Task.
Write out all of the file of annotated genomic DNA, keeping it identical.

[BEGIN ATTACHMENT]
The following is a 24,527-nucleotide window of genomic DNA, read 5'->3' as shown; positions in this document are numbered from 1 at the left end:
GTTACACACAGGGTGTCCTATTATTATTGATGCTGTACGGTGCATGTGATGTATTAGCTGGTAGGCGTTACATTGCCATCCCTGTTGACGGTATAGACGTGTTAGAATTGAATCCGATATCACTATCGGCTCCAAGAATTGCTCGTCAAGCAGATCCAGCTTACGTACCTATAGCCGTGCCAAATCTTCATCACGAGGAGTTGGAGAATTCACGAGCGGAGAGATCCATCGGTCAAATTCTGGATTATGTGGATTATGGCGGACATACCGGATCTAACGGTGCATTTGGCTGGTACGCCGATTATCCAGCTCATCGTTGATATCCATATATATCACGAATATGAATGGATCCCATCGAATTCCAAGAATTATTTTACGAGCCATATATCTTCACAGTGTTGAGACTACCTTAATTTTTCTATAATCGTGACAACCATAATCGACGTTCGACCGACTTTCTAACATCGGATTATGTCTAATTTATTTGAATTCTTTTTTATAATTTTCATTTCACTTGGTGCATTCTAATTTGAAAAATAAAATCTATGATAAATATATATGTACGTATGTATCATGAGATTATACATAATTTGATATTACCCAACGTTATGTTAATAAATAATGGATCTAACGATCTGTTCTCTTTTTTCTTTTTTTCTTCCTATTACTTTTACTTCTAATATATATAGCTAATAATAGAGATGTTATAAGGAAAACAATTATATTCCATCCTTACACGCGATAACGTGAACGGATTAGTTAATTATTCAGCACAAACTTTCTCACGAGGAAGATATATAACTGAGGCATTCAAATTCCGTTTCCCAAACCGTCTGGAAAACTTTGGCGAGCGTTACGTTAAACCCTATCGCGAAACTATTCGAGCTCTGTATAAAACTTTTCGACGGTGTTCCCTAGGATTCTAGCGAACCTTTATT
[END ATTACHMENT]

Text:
The following is a 24,527-nucleotide window of genomic DNA, read 5'->3' as shown; positions in this document are numbered from 1 at the left end:
GTTACACACAGGGTGTCCTATTATTATTGATGCTGTACGGTGCATGTGATGTATTAGCTGGTAGGCGTTACATTGCCATCCCTGTTGACGGTATAGACGTGTTAGAATTGAATCCGATATCACTATCGGCTCCAAGAATTGCTCGTCAAGCAGATCCAGCTTACGTACCTATAGCCGTGCCAAATCTTCATCACGAGGAGTTGGAGAATTCACGAGCGGAGAGATCCATCGGTCAAATTCTGGATTATGTGGATTATGGCGGACATACCGGATCTAACGGTGCATTTGGCTGGTACGCCGATTATCCAGCTCATCGTTGATATCCATATATATCACGAATATGAATGGATCCCATCGAATTCCAAGAATTATTTTACGAGCCATATATCTTCACAGTGTTGAGACTACCTTAATTTTTCTATAATCGTGACAACCATAATCGACGTTCGACCGACTTTCTAACATCGGATTATGTCTAATTTATTTGAATTCTTTTTTATAATTTTCATTTCACTTGGTGCATTCTAATTTGAAAAATAAAATCTATGATAAATATATATGTACGTATGTATCATGAGATTATACATAATTTGATATTACCCAACGTTATGTTAATAAATAATGGATCTAACGATCTGTTCTCTTTTTTCTTTTTTTCTTCCTATTACTTTTACTTCTAATATATATAGCTAATAATAGAGATGTTATAAGGAAAACAATTATATTCCATCCTTACACGCGATAACGTGAACGGATTAGTTAATTATTCAGCACAAACTTTCTCACGAGGAAGATATATAACTGAGGCATTCAAATTCCGTTTCCCAAACCGTCTGGAAAACTTTGGCGAGCGTTACGTTAAACCCTATCGCGAAACTATTCGAGCTCTGTATAAAACTTTTCGACGGTGTTCCCTAGGATTCTAGCGAACCTTTATT